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Ahjay Stelino
BY Ahjay Stelino

Adapting Popular Children’s Songs for Kids with Special Needs

We all have beloved nursery rhymes that we treasure. They are an integral part of our childhood and can spark many fond memories. We all have the desire to share these songs with the next generation. If your child or grandchild has special needs and you want to share your favorite songs with them this article is for you!

How we Process Music

When a song is played in a room, either live or recorded, our ears feel the sound vibrations in the room and send the brain a message about the nature of these vibrations. The brain then interprets these vibrations and attributes meaning to the lyrics and musical aspects of the song.

How a Child with Special Needs Processes Music

A majority of kids with special needs have a cognitive impairment. This means that the brain takes longer to process information. So when a song is played and the message is sent from the ear to the brain, the brain will take longer to process this information. Therefore, when a song designed for use with mainstream children is presented to a child with special needs, it could result in a sensory overload since the brain may be receiving information faster than it can process it. This could result in reduced understanding and enjoyment of the song.

How to Help Improve Cognitive Processing of Music for Children with Special Needs

The trick is to give the song a KISS – Keep it Simple Sweetheart! Let look at the elements we can keep simple:

1. Song Tempo

The first is the tempo, that is, the speed at which the song is sung. As a rough guide, slow down the tempo of the song to at least 3 times slower than the usual tempo at which you sing the song.

2. Song Lyrics

Adapt the lyrics to minimise the number of themes, instructions or actions that it contains. As a rule, focus on having only one theme per verse. Here are two examples:

3. Head Shoulder Knees and Toes

Let’s take the classic “Head Shoulders Knees and Toes” as an example. Each verse (that is each repeat) of the song contains 8 body parts that need to be tapped – head, shoulders, knees, toes, eyes, ears, mouth, nose. While this is great exercise in dexterity for a mainstream early childhood classroom, it’s too much for a child with special needs. It is more effective to focus on only one body part per verse. Watch the video below to see a demonstration of this adapted version.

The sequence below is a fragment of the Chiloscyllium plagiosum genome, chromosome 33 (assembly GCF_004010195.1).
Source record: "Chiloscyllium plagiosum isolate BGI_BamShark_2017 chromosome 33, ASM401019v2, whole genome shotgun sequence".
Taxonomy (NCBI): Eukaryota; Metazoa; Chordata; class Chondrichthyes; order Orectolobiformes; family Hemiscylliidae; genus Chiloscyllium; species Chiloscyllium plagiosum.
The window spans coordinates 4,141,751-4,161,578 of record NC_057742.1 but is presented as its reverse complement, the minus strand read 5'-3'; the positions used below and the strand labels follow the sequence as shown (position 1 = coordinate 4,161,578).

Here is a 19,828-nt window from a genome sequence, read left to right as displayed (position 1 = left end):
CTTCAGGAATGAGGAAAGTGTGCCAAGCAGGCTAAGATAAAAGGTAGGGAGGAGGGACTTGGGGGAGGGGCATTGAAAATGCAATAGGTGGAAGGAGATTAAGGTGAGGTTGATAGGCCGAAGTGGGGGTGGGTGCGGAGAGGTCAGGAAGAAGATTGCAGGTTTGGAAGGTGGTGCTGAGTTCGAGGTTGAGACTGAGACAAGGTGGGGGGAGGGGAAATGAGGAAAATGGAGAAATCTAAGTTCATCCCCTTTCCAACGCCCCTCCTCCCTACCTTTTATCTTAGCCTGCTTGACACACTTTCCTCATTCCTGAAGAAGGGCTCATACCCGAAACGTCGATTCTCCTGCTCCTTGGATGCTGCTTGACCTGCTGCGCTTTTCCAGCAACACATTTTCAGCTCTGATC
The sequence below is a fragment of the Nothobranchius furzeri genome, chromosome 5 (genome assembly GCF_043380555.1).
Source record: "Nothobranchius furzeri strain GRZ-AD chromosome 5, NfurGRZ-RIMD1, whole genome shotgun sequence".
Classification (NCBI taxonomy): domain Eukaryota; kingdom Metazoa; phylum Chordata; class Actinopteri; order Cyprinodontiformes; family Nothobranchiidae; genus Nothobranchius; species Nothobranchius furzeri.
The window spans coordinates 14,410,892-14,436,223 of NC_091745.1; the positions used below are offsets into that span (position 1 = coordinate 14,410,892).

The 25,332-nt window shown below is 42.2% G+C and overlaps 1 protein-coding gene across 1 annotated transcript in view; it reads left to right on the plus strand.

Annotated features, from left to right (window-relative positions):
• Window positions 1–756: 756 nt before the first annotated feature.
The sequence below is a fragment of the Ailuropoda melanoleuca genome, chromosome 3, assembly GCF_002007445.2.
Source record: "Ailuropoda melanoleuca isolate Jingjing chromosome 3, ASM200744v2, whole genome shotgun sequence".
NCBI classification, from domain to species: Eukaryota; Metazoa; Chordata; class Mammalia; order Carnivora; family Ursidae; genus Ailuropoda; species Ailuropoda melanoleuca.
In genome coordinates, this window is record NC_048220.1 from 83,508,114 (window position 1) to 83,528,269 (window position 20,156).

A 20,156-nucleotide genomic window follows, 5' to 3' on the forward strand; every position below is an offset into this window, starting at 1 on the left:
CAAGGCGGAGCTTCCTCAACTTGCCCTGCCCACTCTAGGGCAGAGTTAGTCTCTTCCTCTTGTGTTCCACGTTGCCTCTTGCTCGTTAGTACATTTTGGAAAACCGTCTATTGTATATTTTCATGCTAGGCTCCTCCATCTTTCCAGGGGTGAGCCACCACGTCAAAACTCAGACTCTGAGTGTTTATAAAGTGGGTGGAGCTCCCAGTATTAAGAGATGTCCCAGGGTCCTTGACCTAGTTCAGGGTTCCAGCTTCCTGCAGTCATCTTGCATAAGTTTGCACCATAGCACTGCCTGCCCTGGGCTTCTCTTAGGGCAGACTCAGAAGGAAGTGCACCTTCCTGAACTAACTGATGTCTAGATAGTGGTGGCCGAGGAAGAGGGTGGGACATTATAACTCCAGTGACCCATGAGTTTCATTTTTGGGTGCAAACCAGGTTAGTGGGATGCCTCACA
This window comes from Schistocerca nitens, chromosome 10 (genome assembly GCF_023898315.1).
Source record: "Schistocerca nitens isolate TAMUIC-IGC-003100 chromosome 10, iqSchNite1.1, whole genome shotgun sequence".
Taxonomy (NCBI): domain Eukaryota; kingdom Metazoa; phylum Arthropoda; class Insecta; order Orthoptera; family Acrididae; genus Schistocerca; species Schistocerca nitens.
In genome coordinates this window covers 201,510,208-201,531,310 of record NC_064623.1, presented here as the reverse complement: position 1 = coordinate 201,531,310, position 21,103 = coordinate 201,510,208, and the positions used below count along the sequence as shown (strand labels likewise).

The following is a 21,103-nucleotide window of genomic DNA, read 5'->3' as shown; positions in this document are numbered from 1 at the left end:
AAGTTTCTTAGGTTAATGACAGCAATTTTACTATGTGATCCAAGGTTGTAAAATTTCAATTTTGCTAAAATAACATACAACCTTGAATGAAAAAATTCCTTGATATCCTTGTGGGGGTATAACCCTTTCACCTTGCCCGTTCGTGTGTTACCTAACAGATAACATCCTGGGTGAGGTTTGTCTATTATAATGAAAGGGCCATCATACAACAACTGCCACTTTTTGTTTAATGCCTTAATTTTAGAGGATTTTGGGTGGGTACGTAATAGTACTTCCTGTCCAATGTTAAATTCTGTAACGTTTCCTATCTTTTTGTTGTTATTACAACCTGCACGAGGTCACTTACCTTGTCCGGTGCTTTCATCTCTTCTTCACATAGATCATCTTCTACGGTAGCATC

Video: Adapting Head Shoulder Knees and Toes for Kids with Special Needs

4. Open Shut Them

This one isn’t as complicated as the song above, but again can be simplified to just a single action. Focus the whole verse on just opening and shutting your fingers rather than adding the clap and tap. The focus on just the open and shut them also lets it work as a great exercise in anticipation. Watch the video below to see a demonstration of this adapted version.

Video: Adapting Open Shut Them for Kids with Special Needs

Have a Go!

Watch the videos and see if it inspires you to adapt your favorite nursery rhymes. Add them to the discussion below. May be even write your own songs using these ideas! You can find a collection of songs that I have written for kids with special needs on my album “Music Therapy Songs for Special Kids.” More info is available at

Ahjay Stelino

Written on April 22, 2015 by:

Ahjay Stelino is a Registered Music Therapist. He has a Masters in Music Therapy with First Class Honours from the New Zealand School of Music and a Licentiate Teaching Diploma in Electric Guitar from the London College of Music. He is registered with the New Zealand Music Therapy Registration Board. He has over 10 years of experience working with the use of music in the fields of special needs and mental health. He is a multi-instrumentalist, mixing engineer, producer and owner of Stelino Studios in Auckland, New Zealand.